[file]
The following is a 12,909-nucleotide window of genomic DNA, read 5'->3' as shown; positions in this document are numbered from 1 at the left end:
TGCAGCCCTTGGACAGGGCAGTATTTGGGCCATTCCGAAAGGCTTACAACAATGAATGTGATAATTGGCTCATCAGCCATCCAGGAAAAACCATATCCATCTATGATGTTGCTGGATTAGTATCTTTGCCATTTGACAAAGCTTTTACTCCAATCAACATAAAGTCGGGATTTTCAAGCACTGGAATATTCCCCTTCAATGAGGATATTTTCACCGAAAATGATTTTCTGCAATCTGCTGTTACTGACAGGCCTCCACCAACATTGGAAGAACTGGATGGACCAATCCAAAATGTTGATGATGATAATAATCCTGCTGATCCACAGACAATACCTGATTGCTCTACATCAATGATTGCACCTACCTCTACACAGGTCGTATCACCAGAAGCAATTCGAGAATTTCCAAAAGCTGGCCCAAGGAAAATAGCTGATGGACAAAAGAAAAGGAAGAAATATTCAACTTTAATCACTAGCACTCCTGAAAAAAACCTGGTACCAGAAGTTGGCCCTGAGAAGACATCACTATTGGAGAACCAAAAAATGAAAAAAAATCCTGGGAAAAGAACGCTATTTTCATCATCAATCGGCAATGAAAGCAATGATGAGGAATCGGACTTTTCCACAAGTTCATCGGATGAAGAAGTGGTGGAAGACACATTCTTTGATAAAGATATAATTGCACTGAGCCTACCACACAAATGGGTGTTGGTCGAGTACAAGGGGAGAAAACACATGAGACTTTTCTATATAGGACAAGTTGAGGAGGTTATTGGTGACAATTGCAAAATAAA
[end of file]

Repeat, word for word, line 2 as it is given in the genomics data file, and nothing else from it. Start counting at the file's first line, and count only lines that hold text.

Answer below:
TGCAGCCCTTGGACAGGGCAGTATTTGGGCCATTCCGAAAGGCTTACAACAATGAATGTGATAATTGGCTCATCAGCCATCCAGGAAAAACCATATCCATCTATGATGTTGCTGGATTAGTATCTTTGCCATTTGACAAAGCTTTTACTCCAATCAACATAAAGTCGGGATTTTCAAGCACTGGAATATTCCCCTTCAATGAGGATATTTTCACCGAAAATGATTTTCTGCAATCTGCTGTTACTGACAGGCCTCCACCAACATTGGAAGAACTGGATGGACCAATCCAAAATGTTGATGATGATAATAATCCTGCTGATCCACAGACAATACCTGATTGCTCTACATCAATGATTGCACCTACCTCTACACAGGTCGTATCACCAGAAGCAATTCGAGAATTTCCAAAAGCTGGCCCAAGGAAAATAGCTGATGGACAAAAGAAAAGGAAGAAATATTCAACTTTAATCACTAGCACTCCTGAAAAAAACCTGGTACCAGAAGTTGGCCCTGAGAAGACATCACTATTGGAGAACCAAAAAATGAAAAAAAATCCTGGGAAAAGAACGCTATTTTCATCATCAATCGGCAATGAAAGCAATGATGAGGAATCGGACTTTTCCACAAGTTCATCGGATGAAGAAGTGGTGGAAGACACATTCTTTGATAAAGATATAATTGCACTGAGCCTACCACACAAATGGGTGTTGGTCGAGTACAAGGGGAGAAAACACATGAGACTTTTCTATATAGGACAAGTTGAGGAGGTTATTGGTGACAATTGCAAAATAAA